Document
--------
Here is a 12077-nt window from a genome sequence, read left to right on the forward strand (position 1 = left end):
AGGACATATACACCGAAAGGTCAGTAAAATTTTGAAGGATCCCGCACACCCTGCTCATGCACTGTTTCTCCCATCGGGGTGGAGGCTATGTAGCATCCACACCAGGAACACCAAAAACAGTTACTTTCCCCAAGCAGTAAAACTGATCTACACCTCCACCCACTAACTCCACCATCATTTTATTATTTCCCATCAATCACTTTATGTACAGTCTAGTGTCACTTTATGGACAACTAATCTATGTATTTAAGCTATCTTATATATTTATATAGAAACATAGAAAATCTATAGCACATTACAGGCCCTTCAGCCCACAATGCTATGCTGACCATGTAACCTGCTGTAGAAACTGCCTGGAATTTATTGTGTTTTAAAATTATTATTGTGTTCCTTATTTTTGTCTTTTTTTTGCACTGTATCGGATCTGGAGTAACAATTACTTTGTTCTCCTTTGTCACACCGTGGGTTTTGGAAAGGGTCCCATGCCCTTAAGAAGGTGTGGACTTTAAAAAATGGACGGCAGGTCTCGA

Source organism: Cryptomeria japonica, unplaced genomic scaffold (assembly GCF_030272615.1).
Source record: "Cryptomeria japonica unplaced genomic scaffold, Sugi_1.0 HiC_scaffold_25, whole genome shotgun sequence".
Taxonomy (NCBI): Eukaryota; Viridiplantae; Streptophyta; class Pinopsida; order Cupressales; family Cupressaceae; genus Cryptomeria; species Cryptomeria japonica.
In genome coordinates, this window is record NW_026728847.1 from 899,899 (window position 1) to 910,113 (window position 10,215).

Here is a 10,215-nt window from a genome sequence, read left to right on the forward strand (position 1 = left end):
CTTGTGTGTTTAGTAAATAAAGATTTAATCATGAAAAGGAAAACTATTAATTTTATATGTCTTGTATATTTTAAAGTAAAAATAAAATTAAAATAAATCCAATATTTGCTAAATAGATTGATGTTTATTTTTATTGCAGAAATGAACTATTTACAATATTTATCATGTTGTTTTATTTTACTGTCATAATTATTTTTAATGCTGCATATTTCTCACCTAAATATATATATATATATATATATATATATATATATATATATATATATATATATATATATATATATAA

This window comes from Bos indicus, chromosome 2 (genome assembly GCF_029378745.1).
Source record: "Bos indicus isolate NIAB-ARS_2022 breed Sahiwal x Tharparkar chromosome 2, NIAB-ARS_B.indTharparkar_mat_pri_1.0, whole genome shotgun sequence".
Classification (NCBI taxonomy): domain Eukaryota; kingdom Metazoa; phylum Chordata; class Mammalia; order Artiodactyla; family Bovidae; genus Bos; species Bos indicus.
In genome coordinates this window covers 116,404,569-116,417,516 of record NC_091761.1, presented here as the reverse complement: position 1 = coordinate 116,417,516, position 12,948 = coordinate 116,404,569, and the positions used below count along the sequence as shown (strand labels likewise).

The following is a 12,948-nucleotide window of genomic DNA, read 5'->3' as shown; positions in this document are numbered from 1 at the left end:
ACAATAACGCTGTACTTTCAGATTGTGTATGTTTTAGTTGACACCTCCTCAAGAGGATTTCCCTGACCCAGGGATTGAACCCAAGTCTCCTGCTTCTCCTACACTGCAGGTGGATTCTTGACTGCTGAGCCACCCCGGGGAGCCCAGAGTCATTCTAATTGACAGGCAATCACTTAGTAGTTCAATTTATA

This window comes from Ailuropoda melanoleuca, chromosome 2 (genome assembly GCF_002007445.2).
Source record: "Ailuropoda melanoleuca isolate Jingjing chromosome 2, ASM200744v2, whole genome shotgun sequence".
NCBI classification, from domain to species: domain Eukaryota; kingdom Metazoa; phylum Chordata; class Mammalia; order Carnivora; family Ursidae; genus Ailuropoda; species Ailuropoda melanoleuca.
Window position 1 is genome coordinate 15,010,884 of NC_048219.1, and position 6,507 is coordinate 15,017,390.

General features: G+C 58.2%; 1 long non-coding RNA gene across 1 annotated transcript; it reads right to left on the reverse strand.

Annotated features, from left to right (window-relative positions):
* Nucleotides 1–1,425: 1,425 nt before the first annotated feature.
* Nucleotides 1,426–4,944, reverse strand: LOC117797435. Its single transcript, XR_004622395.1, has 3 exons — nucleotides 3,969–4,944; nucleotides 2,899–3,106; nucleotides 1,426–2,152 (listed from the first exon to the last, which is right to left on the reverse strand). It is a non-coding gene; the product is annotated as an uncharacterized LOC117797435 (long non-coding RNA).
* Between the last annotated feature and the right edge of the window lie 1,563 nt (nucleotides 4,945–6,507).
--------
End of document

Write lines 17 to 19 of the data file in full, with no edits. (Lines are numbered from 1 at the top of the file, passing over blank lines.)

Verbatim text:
NCBI classification, from domain to species: domain Eukaryota; kingdom Metazoa; phylum Chordata; class Mammalia; order Carnivora; family Ursidae; genus Ailuropoda; species Ailuropoda melanoleuca.
Window position 1 is genome coordinate 15,010,884 of NC_048219.1, and position 6,507 is coordinate 15,017,390.

General features: G+C 58.2%; 1 long non-coding RNA gene across 1 annotated transcript; it reads right to left on the reverse strand.